Birthright must be doing something right

Israel haters told young Jews: Israel's not your birthright. They must be afraid of its success.

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Jeff Dunetz,

Jeffrey Dunetz
Jeffrey Dunetz
INN:JD
An anti-Israel organization with the deceptive name Jewish Voice for Peace (JVP) is mounting a campaign urging eligible American Millennials to reject Birthright Israel, a program designed to strengthen the ties between Israel and young adults in the diaspora by sending them to the Holy Land for ten days.

According to Birthright Israel’s website, more than 600,000 people from around the world (including my daughter) have participated in the program since it started in 1999. Participants do not travel to the disputed territories of Judea, Samaria, Gaza, or East Jerusalem other than the Jewish Quarter of the Old City.

Using the slogan #ReturnTheBirthright, JVP is urging Jewish youth to sign a pledge laden with anti-Israel propaganda which says in part:

“As young Jews, we recognize that Israel is not our birthright. In 1948, Zionist militias expelled over 700,000 Palestinians from their homes and villages, an act of ethnic cleansing, known by Palestinians as the Nakba or ‘catastrophe’ in Arabic, that cleared the land for the creation of the modern-day state of Israel. Today, when young Jews are taken by Birthright guides on hikes through forests in Israel, they still sometimes stumble across the remnants of these destroyed Palestinian villages, covered over, often deliberately, by the Jewish National Fund’s tree-planting programs. Meanwhile, millions of these Palestinians and their descendants continue to live in refugee camps and elsewhere in the global Palestinian diaspora, unable to return to their homeland, while those that remain in historic Palestine continue to face discriminatory, second-class citizenship within present-day Israel, and permanent military occupation in the West Bank and Gaza.”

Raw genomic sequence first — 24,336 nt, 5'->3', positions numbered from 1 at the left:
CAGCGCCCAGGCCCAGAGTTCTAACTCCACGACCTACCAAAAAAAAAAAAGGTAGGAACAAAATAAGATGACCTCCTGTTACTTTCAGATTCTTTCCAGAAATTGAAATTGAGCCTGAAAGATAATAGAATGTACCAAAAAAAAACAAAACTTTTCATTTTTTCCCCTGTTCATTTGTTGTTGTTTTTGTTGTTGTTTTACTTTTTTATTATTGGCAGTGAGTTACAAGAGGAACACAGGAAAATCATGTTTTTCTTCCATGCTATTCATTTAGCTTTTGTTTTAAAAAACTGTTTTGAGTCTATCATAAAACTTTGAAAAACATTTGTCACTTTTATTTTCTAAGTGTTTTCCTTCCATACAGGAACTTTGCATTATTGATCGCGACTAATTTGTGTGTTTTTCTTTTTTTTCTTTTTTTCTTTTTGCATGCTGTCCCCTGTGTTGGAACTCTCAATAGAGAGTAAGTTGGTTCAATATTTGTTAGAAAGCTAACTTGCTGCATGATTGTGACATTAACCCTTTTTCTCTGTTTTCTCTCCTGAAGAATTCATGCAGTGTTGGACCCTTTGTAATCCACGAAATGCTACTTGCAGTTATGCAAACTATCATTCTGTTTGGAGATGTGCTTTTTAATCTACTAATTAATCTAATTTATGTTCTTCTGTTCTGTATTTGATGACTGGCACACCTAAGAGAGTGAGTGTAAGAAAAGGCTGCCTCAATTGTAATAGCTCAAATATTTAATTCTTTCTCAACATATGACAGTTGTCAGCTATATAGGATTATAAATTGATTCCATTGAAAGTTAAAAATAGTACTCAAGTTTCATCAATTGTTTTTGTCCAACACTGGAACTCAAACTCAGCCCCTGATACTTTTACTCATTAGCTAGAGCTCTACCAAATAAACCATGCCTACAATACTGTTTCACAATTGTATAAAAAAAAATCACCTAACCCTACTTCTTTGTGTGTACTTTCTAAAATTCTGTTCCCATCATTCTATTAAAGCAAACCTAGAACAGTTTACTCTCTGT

JVP told Ha’aretz that “the new national campaign grew out of a number of local anti-Birthright initiatives on individual campuses, which inspired the group to take the movement to campuses across the country.

Birthright is anathema to the Jewish Voice for Peace whose strategy, as stated by executive director Rebecca Vilkomerson on May 13, 2013, at Stanford University, is to divide the American Jewish community.

“Part of our job as the Jewish wing of the [Palestinian solidarity] movement is to facilitate conversations inside the Jewish community. … So, I think it’s very important to think sort of how we plan a wedge. … So, I think that the more and more we can sort of put that wedge in, saying the Jewish community’s not agreeing on these issues, the more we’ll make progress.”

Named one of the Top Ten Anti-Israel organizations in America by the ADL, JVP uses its “Jewish” identity to shield itself from charges of anti-Semitism, although it’s unclear whether or not its membership is mostly Jews. Despite the Jewish in its name, JVP considers itself part of the anti-Semitic Solidarity movement and promotes anti-Israel, anti-Semitic BDS campaigns on U.S. campuses, in academic associations, unions, churches, and in corporate stockholder's meetings.

The JVP #ReturnTheBirthright program is so extreme, another anti-Israel group masquerading as pro-Israel, J Street, does not agree with the latest JVP effort.

In an interview with Haaretz, Ben Elkind, director of J Street’s college effort J Street U, said that his Birthright trip was “an important piece of my engaging around Israel and the broader Israeli Palestinian conflict.” He added that “it is important to encourage students to engage rather than not engage” with the issue.”

“I empathize deeply with the questions and concerns” expressed in the JVP campaign, he said. “I think (people like) Adelson [who is one of Birthright’s major donors] have not been a productive force in the politics of this issue, and I think there are reasons to have real concern about the lack of freedom of movement of Palestinians. But I am not sure the response needs to be to boycott Birthright. I think there are potentially more meaningful courses of actions.”

JVP opposes any group or individuals with whom they disagree, to the point of disrupting pro-Israel events including a talk by Israeli Prime Minister Netanyahu to the General Assembly of the Jewish Federation in 2010 and the AIPAC policy conference in 2012, bursting in with shouts and chants until they were forcibly removed.

All the hatred spewed against Birthright Israel by the Jewish Voice for Peace should comfort both donors to Birthright and parents whose children are considering going on a Birthright trip. After all, if the program wasn’t successful in creating a bridge between young Jewish adults and the nation of Israel, JVP wouldn’t be attacking them.








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